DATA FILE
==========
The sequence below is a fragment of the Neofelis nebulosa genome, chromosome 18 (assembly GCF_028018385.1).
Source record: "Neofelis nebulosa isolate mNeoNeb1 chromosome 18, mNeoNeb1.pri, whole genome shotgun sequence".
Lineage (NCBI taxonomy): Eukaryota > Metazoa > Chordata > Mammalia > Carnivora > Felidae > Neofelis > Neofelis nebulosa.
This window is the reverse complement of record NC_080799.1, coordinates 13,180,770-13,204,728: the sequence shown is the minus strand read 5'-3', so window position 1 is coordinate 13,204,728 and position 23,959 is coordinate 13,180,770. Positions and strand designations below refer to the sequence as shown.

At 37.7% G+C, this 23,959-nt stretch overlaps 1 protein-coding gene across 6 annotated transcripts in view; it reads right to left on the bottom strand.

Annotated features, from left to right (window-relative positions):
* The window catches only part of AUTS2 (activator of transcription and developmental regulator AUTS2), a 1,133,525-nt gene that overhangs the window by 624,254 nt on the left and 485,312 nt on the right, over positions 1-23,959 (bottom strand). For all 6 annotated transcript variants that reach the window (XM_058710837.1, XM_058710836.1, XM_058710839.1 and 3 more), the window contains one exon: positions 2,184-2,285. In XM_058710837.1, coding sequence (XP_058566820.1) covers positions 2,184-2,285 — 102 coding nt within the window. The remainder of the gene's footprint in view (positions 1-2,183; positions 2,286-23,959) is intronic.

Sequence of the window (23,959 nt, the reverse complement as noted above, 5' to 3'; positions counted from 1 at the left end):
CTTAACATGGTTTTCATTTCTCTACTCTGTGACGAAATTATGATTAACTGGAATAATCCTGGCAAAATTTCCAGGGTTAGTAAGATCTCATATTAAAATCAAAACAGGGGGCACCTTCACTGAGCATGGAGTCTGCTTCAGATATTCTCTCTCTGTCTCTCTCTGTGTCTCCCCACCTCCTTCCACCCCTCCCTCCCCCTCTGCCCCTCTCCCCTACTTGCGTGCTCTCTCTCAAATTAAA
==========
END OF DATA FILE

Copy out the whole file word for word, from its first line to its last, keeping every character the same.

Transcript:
The sequence below is a fragment of the Neofelis nebulosa genome, chromosome 18 (assembly GCF_028018385.1).
Source record: "Neofelis nebulosa isolate mNeoNeb1 chromosome 18, mNeoNeb1.pri, whole genome shotgun sequence".
Lineage (NCBI taxonomy): Eukaryota > Metazoa > Chordata > Mammalia > Carnivora > Felidae > Neofelis > Neofelis nebulosa.
This window is the reverse complement of record NC_080799.1, coordinates 13,180,770-13,204,728: the sequence shown is the minus strand read 5'-3', so window position 1 is coordinate 13,204,728 and position 23,959 is coordinate 13,180,770. Positions and strand designations below refer to the sequence as shown.

At 37.7% G+C, this 23,959-nt stretch overlaps 1 protein-coding gene across 6 annotated transcripts in view; it reads right to left on the bottom strand.

Annotated features, from left to right (window-relative positions):
* The window catches only part of AUTS2 (activator of transcription and developmental regulator AUTS2), a 1,133,525-nt gene that overhangs the window by 624,254 nt on the left and 485,312 nt on the right, over positions 1-23,959 (bottom strand). For all 6 annotated transcript variants that reach the window (XM_058710837.1, XM_058710836.1, XM_058710839.1 and 3 more), the window contains one exon: positions 2,184-2,285. In XM_058710837.1, coding sequence (XP_058566820.1) covers positions 2,184-2,285 — 102 coding nt within the window. The remainder of the gene's footprint in view (positions 1-2,183; positions 2,286-23,959) is intronic.

Sequence of the window (23,959 nt, the reverse complement as noted above, 5' to 3'; positions counted from 1 at the left end):
CTTAACATGGTTTTCATTTCTCTACTCTGTGACGAAATTATGATTAACTGGAATAATCCTGGCAAAATTTCCAGGGTTAGTAAGATCTCATATTAAAATCAAAACAGGGGGCACCTTCACTGAGCATGGAGTCTGCTTCAGATATTCTCTCTCTGTCTCTCTCTGTGTCTCCCCACCTCCTTCCACCCCTCCCTCCCCCTCTGCCCCTCTCCCCTACTTGCGTGCTCTCTCTCAAATTAAA